Welcome to the 5th Sunday after Epiphany! How is the season of light going for you?

salt-51973_1920This Sunday’s RCL Gospel continues the Sermon on the Mount. Jesus shares words of wisdom that are counterintuitive to the world’s values. The Isaiah reading is explicit about the requirements for a faithful life requiring housing the homeless and feeding the hungry, among other things. How can you share the good news with your worshippers through these texts? How can you do so without being accused of being “too political”? Perhaps the Psalm or the lesson from 1 Corinthians is speaking to you this week. How will you speak this word to your worshippers? Some RCL ideas were shared on the blog earlier this week.

The Narrative Lectionary has a pair of miracle stories – healing the slave of the centurion, and raising the son of the widow at Nain. Will you preach on one or both of these miracles? What do they mean for Christians today, especially for people suffering from illness or grief? What will you do with the issue of slavery, or of a woman’s need for a man in her household? See this page for some lively discussion on these stories.

Whether you’re preaching on these texts or something different, looking for children’s sermon ideas, preparing your liturgy, or working on anything else for worship, please share your ideas below!


canoeistpastor is Katya Ouchakof, co-pastor at Lake Edge Lutheran Church in Madison, WI. She is a certified canoeing instructor, occasional hospital chaplain, aunt to the best kids in the world, and a devout Star Wars fan. Katya is a contributor to There’s a Woman in the Pulpit, and blogs periodically at Provocative Proclamations.


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33 thoughts on “11th Hour Preacher Party: Salt and Light

  1. working with Matthew and Isaiah from the RCL, thinking about how salt and light and worship are not ends in themselves, or something like that. i have over 1/3 written, and it is only mid-afternoon Saturday – a record!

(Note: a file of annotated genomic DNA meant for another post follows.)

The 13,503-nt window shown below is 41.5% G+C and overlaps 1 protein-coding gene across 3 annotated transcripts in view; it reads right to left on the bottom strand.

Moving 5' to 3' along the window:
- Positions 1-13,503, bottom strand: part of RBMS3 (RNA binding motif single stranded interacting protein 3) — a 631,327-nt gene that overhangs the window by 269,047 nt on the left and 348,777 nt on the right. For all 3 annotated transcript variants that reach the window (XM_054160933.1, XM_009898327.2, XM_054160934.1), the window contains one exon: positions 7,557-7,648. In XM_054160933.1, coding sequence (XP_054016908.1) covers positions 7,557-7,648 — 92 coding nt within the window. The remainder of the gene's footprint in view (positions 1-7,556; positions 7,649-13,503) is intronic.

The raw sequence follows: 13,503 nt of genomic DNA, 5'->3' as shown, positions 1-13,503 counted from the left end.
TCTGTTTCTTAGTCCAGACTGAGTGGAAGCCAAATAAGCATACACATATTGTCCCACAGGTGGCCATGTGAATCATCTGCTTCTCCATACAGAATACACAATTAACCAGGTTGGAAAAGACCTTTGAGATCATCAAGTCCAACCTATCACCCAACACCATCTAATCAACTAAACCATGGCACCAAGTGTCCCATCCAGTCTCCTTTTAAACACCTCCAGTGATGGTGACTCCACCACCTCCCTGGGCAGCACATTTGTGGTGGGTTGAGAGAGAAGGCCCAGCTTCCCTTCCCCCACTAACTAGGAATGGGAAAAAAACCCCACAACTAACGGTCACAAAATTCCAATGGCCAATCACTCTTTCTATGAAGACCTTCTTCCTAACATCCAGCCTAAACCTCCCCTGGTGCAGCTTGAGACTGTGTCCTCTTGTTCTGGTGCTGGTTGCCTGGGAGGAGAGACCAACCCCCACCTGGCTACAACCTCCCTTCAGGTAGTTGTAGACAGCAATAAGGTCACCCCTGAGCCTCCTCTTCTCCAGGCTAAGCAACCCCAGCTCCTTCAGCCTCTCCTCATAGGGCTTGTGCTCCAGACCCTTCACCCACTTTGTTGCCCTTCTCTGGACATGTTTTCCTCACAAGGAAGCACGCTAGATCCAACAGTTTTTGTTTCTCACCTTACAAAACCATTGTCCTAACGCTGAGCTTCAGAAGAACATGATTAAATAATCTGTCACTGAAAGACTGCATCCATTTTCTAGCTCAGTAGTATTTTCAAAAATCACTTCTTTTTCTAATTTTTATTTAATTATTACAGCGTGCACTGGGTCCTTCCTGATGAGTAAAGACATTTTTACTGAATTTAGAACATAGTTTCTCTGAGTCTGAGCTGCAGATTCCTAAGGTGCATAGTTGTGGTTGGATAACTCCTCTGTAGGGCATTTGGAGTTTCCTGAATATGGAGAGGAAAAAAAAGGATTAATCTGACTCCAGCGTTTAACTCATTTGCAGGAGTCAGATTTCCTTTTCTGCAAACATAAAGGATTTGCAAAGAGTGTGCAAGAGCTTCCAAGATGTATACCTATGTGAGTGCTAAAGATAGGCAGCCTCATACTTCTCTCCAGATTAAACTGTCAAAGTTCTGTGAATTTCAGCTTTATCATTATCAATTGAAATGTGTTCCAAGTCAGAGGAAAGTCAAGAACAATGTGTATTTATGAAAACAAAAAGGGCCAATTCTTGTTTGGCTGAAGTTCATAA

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    1. Glad you got an early start this week! Hope that the rest of your sermon comes together quickly so you can enjoy the evening 🙂

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  2. I’ve got some stuff rolling around my head about Matthew but I’m not sure if it’s a sermon or just leftover thoughts from the week. I’m thinking about the city on a hill and the notion of American exceptionalism. And about the Johnson Amendment and a discussion with our high schoolers last Sunday about how/if faith should affect our politics. They (in a noncommittal way) thought that faith should be a totally separate sphere. So I find myself wanting to say something about the political/corporate nature of our faith (it’s a city on a hill, after all, not just one person waving a candle) but also something about not confusing the city with our nation.

    Also I listened to Casting Crown’s song “City on a Hill”, which might offer a different direction. Ugh. I really don’t know. The Spirit turned up totally unexpectedly last week, and maybe she will again.

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    1. Yes, lots of thoughts running around! Hopefully that’s better than no ideas at all? Describing the political/corporate nature of faith sounds like a good topic without being partisan, if you’re trying to avoid that. Blessings in your preparations!

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    2. I’m intrigued by your exploration of the city set on a hill. First I think of Sepphoris, that Roman city near Nazareth set on a hill and what it represented to Jesus’ listeners. Then I remember that Jerusalem, another city on a hill, that was not in Jesus’ day what I think he hoped the people would emulate. So I wonder if we might challen]ge our people to think about how Jesus would describe a model city on a hill in his day and ours.